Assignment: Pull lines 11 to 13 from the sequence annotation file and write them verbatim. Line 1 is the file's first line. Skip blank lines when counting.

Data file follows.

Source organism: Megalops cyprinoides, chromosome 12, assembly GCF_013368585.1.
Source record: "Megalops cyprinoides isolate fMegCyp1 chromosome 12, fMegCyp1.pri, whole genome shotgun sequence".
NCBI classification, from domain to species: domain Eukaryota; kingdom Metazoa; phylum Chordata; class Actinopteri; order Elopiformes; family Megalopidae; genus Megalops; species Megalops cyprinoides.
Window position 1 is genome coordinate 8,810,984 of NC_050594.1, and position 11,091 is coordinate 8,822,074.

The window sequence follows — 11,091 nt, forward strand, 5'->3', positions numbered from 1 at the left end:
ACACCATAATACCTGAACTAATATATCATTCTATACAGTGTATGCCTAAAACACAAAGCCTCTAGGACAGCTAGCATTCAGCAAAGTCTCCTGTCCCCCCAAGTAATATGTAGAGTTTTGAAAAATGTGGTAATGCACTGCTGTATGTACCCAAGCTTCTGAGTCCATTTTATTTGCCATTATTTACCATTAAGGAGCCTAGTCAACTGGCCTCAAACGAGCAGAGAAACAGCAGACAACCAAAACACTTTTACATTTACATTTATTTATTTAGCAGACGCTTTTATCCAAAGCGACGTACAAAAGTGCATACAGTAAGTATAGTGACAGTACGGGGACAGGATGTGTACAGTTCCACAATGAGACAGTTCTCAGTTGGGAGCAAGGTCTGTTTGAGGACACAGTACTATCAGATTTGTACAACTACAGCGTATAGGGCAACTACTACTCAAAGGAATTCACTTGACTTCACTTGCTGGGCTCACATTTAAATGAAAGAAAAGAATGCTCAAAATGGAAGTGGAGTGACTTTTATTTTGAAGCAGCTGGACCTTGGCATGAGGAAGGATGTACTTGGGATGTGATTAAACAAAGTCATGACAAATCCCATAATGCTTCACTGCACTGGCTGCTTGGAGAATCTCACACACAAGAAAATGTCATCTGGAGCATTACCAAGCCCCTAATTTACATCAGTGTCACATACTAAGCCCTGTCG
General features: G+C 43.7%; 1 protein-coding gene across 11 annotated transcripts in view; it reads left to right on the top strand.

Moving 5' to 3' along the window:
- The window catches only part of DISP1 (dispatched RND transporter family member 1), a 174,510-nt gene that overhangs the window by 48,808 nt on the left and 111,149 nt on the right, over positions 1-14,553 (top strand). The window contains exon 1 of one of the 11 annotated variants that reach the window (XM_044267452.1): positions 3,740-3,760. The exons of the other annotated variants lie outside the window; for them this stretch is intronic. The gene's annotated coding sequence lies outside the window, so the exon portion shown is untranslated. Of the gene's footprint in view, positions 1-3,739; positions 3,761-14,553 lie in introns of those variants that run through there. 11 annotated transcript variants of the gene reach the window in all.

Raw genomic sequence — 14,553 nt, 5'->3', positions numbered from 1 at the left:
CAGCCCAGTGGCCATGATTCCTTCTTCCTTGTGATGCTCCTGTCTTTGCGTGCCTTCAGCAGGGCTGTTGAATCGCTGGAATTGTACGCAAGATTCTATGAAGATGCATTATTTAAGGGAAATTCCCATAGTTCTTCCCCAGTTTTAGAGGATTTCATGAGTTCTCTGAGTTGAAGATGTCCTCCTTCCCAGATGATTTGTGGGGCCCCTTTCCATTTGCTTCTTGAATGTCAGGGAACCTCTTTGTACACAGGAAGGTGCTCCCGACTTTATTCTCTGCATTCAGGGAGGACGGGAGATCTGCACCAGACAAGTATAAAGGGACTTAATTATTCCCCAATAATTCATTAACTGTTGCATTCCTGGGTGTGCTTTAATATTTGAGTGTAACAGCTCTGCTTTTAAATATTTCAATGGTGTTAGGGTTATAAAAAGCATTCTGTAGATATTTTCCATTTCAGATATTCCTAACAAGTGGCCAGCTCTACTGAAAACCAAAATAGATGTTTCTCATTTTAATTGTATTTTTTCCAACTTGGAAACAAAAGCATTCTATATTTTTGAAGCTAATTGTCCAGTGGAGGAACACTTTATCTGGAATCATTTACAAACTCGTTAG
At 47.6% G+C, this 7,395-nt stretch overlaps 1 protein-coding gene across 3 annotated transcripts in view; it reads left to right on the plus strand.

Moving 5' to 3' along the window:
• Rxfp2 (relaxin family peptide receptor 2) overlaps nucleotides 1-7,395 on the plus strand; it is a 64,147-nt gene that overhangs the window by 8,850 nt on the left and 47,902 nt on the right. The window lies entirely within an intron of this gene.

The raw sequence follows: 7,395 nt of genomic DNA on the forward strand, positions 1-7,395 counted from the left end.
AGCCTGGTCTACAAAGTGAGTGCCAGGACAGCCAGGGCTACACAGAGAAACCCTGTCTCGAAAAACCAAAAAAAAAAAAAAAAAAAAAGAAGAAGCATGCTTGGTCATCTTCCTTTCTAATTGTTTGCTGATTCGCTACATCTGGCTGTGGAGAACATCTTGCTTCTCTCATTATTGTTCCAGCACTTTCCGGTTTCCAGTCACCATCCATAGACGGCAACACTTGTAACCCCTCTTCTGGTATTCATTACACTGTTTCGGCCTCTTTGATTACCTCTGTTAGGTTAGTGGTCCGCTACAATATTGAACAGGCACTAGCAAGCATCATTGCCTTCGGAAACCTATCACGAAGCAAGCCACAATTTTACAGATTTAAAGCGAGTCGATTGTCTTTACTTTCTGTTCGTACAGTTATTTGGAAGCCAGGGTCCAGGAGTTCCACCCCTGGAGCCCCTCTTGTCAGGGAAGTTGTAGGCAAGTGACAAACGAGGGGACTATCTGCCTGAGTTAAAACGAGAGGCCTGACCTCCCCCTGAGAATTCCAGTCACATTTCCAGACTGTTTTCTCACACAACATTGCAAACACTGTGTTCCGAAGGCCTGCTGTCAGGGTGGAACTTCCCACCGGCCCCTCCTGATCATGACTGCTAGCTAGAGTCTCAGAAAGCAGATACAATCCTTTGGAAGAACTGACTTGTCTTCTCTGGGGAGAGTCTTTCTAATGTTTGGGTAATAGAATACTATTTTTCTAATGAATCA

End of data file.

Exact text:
CAGCCCAGTGGCCATGATTCCTTCTTCCTTGTGATGCTCCTGTCTTTGCGTGCCTTCAGCAGGGCTGTTGAATCGCTGGAATTGTACGCAAGATTCTATGAAGATGCATTATTTAAGGGAAATTCCCATAGTTCTTCCCCAGTTTTAGAGGATTTCATGAGTTCTCTGAGTTGAAGATGTCCTCCTTCCCAGATGATTTGTGGGGCCCCTTTCCATTTGCTTCTTGAATGTCAGGGAACCTCTTTGTACACAGGAAGGTGCTCCCGACTTTATTCTCTGCATTCAGGGAGGACGGGAGATCTGCACCAGACAAGTATAAAGGGACTTAATTATTCCCCAATAATTCATTAACTGTTGCATTCCTGGGTGTGCTTTAATATTTGAGTGTAACAGCTCTGCTTTTAAATATTTCAATGGTGTTAGGGTTATAAAAAGCATTCTGTAGATATTTTCCATTTCAGATATTCCTAACAAGTGGCCAGCTCTACTGAAAACCAAAATAGATGTTTCTCATTTTAATTGTATTTTTTCCAACTTGGAAACAAAAGCATTCTATATTTTTGAAGCTAATTGTCCAGTGGAGGAACACTTTATCTGGAATCATTTACAAACTCGTTAG
At 47.6% G+C, this 7,395-nt stretch overlaps 1 protein-coding gene across 3 annotated transcripts in view; it reads left to right on the plus strand.

Moving 5' to 3' along the window: